The rest of the menu was: veal schnitzel, kaesespaetzle, brats with sauerkraut, homemade pretzels, kartoffelpuffers, and potato salad (forgot to take a picture). 

We opted for Beyond Meat sausages for our brats. They were delicious. Especially with the authentic kraut and mustard.

Dan made these yummy pretzels using sourdough discard. They turned out great! A kartoffelpuffer is basically a giant latke (potato pancake). It's delicious on it's own, topped with apple sauce, or even a fried egg!

Another great week in the books. Next up, India!

See our other country weeks here.

* In fact, without exaggeration, we once stopped in Florence just to get a sandwich. True story.

Tuesday, July 28, 2020

Greece Week!

After a staycation in the States last week, we headed off to Greece this week.

We focused mainly on ancient Greece, rather than modern-day Greece. Zahara is already interested in Greek mythology, so we led with that. We only did one craft this week, but I loved it! We made Greek pottery using this very simple technique. I found images online of Greek pottery and traced the shapes onto a blank piece of paper. Then I colored in the shapes using orange and red crayons, and colored over the whole thing with a black crayon. The kids could then create their own images by using a toothpick to scratch off the black color.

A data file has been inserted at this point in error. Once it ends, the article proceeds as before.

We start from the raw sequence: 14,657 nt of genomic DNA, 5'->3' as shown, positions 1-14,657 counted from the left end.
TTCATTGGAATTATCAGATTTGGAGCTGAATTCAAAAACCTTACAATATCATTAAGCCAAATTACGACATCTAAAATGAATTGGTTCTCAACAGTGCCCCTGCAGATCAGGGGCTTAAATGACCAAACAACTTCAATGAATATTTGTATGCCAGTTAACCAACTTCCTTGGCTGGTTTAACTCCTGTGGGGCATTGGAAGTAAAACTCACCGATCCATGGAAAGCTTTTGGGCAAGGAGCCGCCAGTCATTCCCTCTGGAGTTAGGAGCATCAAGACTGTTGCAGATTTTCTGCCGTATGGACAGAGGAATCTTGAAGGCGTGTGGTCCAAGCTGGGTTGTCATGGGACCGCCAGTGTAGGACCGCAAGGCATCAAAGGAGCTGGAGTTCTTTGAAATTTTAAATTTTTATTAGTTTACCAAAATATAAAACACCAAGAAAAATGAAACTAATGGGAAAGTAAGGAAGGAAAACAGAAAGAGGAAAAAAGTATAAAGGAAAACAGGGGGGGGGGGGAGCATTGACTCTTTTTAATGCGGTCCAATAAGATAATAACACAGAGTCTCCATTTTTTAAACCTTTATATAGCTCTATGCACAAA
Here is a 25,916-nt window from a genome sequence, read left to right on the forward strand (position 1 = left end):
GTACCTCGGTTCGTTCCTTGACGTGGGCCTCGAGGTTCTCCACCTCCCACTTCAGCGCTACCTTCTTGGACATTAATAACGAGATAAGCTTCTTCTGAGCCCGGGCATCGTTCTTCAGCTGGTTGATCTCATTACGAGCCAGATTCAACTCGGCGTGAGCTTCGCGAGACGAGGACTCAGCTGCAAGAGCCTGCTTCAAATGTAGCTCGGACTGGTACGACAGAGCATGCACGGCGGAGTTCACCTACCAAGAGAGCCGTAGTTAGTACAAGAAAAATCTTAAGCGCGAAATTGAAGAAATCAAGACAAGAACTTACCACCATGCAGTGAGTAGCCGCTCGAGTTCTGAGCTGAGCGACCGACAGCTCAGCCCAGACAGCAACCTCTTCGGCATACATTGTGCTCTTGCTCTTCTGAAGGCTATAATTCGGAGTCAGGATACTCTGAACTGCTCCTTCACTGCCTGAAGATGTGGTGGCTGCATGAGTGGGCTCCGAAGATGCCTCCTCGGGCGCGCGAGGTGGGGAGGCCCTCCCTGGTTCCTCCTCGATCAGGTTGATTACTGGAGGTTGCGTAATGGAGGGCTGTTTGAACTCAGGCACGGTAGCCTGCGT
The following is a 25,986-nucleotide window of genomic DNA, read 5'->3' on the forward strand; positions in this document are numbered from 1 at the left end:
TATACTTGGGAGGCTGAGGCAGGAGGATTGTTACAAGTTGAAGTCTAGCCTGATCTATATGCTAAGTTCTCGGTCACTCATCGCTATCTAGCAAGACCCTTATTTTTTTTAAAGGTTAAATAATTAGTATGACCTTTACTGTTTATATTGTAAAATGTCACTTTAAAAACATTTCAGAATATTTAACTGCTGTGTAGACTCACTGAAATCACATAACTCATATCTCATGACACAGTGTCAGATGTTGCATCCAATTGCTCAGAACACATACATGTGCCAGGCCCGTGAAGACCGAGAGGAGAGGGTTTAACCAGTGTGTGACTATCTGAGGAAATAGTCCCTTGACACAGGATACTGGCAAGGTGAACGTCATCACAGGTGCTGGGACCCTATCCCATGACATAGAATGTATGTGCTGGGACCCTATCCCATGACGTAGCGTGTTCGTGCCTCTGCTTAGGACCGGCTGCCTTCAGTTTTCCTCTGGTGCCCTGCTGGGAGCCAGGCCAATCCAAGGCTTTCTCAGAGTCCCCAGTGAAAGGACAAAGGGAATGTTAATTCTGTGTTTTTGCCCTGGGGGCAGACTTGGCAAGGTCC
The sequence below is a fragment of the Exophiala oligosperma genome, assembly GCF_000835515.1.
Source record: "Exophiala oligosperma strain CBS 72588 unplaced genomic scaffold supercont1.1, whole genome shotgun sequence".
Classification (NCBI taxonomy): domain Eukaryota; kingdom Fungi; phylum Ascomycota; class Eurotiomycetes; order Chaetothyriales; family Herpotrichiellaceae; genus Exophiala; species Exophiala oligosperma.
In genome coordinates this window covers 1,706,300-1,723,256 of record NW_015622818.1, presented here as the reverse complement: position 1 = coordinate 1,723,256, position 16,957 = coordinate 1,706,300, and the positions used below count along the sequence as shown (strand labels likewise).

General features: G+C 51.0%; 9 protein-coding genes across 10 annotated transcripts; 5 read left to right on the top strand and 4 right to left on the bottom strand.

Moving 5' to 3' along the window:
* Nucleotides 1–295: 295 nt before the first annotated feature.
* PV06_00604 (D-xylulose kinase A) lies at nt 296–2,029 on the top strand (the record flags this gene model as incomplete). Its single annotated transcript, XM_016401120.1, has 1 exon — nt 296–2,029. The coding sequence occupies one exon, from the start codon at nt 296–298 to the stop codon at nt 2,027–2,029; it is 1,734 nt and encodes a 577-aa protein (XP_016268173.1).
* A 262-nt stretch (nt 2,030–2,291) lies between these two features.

We also watched this video of an artist creating a Greek amphora; Zahara did an amazing job following along. I was so impressed with the final results.

As I said, Zahara is interested in Greek mythology. She learned a little through a school program called BrainPOP, and she also read Percy Jackson. This week we discovered and binged a new-to-us kids podcast from National Geographic called Greeking Out. Each episode tells a different myth in a way that is approachable and fun. The contents can get a little dicey, but we listened with both kids and it was great.